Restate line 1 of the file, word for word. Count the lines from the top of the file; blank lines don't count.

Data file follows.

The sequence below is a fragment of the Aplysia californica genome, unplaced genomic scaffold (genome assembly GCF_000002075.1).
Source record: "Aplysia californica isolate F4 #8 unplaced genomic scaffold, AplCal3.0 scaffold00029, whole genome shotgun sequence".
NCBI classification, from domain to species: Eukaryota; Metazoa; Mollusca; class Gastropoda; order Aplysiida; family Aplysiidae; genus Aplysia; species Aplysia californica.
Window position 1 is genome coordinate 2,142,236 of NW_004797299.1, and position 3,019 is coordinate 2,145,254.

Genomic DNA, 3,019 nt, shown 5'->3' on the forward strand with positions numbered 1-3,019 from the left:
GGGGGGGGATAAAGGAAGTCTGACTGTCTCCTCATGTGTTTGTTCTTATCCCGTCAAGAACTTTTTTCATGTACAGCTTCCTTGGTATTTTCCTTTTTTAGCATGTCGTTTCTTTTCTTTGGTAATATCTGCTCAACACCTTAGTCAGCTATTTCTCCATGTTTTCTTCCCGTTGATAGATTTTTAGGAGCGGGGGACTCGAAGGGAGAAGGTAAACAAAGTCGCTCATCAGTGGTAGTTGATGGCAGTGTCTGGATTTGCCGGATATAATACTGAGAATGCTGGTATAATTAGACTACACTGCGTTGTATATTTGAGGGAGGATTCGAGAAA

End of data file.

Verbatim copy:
The sequence below is a fragment of the Aplysia californica genome, unplaced genomic scaffold (genome assembly GCF_000002075.1).